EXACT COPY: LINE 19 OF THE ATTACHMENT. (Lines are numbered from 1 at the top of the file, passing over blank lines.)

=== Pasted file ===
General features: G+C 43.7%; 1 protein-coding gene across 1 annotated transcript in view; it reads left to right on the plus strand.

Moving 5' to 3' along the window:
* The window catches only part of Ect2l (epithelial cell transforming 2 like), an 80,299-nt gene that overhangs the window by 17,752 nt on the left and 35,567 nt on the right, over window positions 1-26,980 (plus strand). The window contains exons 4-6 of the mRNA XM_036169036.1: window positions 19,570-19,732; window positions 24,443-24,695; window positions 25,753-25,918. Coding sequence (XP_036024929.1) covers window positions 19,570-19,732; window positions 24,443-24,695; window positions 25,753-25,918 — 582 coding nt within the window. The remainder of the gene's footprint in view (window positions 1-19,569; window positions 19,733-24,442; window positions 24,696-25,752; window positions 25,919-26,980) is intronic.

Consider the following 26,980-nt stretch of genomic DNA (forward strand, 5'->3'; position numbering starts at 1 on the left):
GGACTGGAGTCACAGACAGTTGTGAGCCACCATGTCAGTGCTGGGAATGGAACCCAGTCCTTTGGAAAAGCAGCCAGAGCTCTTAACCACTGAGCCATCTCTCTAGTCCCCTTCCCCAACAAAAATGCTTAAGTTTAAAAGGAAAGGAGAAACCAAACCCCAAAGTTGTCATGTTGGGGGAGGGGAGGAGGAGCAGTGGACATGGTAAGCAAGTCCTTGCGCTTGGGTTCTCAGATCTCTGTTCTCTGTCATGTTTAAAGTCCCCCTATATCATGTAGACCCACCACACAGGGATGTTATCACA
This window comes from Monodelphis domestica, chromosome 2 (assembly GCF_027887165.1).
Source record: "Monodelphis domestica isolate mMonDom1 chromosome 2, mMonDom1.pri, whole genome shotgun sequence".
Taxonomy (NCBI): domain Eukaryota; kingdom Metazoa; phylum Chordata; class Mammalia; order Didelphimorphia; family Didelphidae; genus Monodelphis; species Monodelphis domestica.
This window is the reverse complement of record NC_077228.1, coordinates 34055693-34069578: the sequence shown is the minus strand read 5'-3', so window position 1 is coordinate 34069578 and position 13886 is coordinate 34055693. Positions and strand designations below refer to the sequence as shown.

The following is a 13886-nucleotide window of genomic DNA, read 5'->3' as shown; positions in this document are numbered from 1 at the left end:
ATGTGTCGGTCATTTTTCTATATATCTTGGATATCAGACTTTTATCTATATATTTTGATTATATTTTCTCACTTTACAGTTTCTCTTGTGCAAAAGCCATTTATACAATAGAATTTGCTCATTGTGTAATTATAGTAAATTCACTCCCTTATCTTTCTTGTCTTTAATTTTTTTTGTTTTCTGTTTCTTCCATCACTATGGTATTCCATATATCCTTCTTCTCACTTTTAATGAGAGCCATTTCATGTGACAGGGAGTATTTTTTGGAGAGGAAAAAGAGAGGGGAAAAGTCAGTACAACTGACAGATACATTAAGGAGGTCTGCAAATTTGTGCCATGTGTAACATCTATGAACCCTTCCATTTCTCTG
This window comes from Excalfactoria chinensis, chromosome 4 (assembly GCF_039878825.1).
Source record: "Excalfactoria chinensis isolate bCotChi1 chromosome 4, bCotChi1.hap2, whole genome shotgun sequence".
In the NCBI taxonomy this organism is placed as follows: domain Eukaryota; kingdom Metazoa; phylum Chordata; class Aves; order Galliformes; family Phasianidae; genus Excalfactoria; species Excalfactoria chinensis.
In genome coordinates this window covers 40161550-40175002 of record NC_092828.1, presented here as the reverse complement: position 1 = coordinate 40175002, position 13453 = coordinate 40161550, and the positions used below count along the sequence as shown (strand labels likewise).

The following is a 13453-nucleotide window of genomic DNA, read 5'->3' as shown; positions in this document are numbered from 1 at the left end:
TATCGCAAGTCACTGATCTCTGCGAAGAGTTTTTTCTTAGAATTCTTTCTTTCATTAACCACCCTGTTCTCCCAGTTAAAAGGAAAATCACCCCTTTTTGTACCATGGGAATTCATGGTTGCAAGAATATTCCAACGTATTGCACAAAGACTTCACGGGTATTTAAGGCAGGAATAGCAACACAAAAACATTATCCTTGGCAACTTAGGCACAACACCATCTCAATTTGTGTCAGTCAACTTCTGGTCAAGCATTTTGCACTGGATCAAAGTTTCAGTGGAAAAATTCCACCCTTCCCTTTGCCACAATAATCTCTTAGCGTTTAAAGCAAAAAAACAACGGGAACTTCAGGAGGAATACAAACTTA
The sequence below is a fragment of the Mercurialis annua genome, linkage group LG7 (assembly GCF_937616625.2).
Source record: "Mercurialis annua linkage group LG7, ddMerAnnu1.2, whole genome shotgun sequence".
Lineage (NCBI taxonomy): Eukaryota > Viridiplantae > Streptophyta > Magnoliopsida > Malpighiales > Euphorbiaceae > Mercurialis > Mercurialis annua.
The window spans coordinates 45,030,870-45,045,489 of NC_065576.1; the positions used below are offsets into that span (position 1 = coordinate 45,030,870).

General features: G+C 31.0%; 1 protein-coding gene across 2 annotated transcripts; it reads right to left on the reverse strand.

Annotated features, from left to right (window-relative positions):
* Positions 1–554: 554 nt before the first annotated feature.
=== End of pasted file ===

Source record: "Mercurialis annua linkage group LG7, ddMerAnnu1.2, whole genome shotgun sequence".